The only other issue today was Raynaud's.  I'm so used to that happening that unless it's severe it doesn't really phase me much.  I got a frantic wave asking me to run to the first aid tent because my Emily was cold.  She hadn't turned purple, but her hands were turning white.  I warn everyone because I know that it sure freaked us out at first, so they knew sort of what to look for.  Usually Em doesn't say anything until she's purple, but today she told her leader that she was cold when her hands were white.  Her leader wrapped her in 2 towels and a blanket, scooped her up and carried her holding her close to her.  She did such a great job!  It didn't take long for Em to get warmed up and she was back to playing.  Pretty much normal course for us, but it's usually terrifying for those that aren't used to it.  And that's about the day.  Tomorrow is the final day, with an awards ceremony later in the evening.  It should be interesting!  The boys get to perform their skits.  Wish them luck!  :)

Wednesday, June 16, 2010


Not only was today a great day but I also got some great news!  I'll start with that :)

When Emily was first diagnosed with JRA the Arthritis Foundation was starting to talk about the Juvenile Arthritis Conference in Texas.  I knew at that point there was just no way.  She was still in too much pain to really go anywhere.  By the time last year's came around we'd already accrued enough medical bills to not be able to do much of anything so I knew it wouldn't happen.  This year I applied for the scholarship.  I felt that it was about time that we go, but between the continued medical bills and now with Kevin out of work I figured there was no other way.  Sooooo I got our acceptance email a little while ago!!!!  I'm so excited!!!!!  The conference is a great way for the kids to connect, to learn about their conditions.  There are also parent classes and sibling classes, along with crafts & activities for the kids.  I can't wait!

At camp today, the day started off rough.  Emily had a really rough morning.  She had a hard time getting up, and she actually accepted Motrin.  As the day progressed she got better.  By afternoon she was tired, but still going strong otherwise.  I had to help her change, but I figured she'd have a hard time with that with wet clothes.  As for my group...  My co-leader, Helen was nice enough to bring in numbers for the kids to pick since we've had issues getting them from point A to point B in a timely fashion.  My thinking was that with numbers they couldn't argue about their place in line, and we'd be better able to remember whose turn it was to hold the flag.  Well, Helen thought we could take them around in 2 lines.  It took us about 25 minutes to get moving, the kids complained about their numbers, and then my little special friend whom I'll call N *ate his number!!!*   I'm not sure if I've mentioned yet at any point here that before Emily was diagnosed with arthritis she was diagnosed with a form of autism called Pervasive Development Disorder.  She had some pretty huge issues, and a lot of our time was spent trying to figure it all out.  I swear, right now I'm feeling so blessed that we had that experience.  I really feel that it has prepared me for this week.  I have so much more patience with kids now than I had before.  I learned different ways to handle unusual behavior.  Well, anyway, after we finally got to where we were ready to move in her 2 line formation we were late for the first activity, and we didn't even make it there before we had a fight in the line.  We sent those 2 up for a time-out and the rest of us were on the way.  That was the last time of the day that I had to really raise my voice today.  We went back to my idea of the one line with everyone lined up by their numbers & all went well.  In fact, I had several times where my little N smiled so big, laughed, joked around and naturally fit in.  We got him active in a game similar to tag, we got him to take a role in our skit that we're working on for the awards on Friday, and he participated in our flag ceremony!  One of my other boys came up to me and thanked me for being their leader.  I was so proud of them all today.  I couldn't stop smiling.  Yeah, I'm exhausted.  But really this has been a great time.  I think I may even be crazy enough to do this again next year ;)  Keep me in your prayers for tomorrow please!  Please pray that my kids will all have fun, listen well, and work better as a team.  I really want them to just be happy!  Time to crash.  G'night!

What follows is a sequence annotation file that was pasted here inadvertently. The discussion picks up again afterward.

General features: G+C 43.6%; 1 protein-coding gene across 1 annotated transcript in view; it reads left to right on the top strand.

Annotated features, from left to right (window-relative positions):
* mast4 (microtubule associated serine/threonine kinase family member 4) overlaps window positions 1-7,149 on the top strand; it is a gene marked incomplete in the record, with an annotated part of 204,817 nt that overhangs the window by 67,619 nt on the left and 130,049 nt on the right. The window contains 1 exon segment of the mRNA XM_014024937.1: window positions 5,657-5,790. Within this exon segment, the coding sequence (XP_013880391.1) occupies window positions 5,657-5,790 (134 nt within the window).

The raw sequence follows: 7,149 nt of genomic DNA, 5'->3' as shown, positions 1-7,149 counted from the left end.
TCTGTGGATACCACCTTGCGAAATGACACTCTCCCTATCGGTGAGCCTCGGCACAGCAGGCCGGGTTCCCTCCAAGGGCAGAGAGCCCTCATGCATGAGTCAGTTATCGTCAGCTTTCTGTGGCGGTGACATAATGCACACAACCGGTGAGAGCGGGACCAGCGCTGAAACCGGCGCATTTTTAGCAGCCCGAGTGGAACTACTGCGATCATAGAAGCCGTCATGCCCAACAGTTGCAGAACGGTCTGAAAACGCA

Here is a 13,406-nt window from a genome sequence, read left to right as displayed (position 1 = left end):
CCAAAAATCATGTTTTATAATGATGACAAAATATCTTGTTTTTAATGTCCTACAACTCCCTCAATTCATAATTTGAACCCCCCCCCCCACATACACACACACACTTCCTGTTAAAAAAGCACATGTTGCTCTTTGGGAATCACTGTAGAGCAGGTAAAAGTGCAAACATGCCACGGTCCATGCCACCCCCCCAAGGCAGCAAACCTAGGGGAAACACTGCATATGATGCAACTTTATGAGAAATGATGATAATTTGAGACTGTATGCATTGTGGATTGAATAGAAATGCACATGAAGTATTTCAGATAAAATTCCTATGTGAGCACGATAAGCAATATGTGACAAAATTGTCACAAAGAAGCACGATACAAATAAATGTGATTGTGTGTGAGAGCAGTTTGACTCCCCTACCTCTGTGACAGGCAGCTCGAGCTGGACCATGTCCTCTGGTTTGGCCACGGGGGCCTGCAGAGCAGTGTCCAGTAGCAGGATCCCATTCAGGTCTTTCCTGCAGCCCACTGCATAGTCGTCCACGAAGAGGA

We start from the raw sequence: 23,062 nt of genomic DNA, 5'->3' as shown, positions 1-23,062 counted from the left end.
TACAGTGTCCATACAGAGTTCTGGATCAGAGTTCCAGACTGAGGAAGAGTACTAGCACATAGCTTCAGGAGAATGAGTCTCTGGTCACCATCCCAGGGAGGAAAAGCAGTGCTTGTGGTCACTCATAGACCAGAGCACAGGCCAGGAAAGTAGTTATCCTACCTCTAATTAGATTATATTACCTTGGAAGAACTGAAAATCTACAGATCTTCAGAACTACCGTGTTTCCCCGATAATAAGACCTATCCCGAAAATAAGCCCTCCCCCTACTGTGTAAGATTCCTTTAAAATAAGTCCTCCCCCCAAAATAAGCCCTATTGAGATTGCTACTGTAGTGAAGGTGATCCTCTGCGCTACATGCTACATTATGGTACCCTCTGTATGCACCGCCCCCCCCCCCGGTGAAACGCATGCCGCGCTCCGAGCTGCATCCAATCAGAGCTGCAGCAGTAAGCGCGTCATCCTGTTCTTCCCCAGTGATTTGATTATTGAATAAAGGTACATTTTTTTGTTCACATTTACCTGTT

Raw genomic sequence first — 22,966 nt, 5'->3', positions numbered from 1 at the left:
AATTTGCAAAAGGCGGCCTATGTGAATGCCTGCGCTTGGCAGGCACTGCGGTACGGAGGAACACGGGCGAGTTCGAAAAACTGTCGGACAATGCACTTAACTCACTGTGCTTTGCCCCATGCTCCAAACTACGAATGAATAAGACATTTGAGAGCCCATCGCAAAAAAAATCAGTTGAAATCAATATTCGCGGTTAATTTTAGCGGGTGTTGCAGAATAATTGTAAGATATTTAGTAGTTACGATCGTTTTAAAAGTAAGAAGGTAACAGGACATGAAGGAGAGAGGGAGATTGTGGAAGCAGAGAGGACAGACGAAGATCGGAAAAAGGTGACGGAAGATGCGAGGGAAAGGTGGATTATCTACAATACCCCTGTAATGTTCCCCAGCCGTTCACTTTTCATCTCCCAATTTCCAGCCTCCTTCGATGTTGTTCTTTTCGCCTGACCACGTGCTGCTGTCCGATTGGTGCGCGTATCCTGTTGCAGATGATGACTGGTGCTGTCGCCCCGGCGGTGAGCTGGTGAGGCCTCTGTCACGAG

I survived Scout Camp Day 2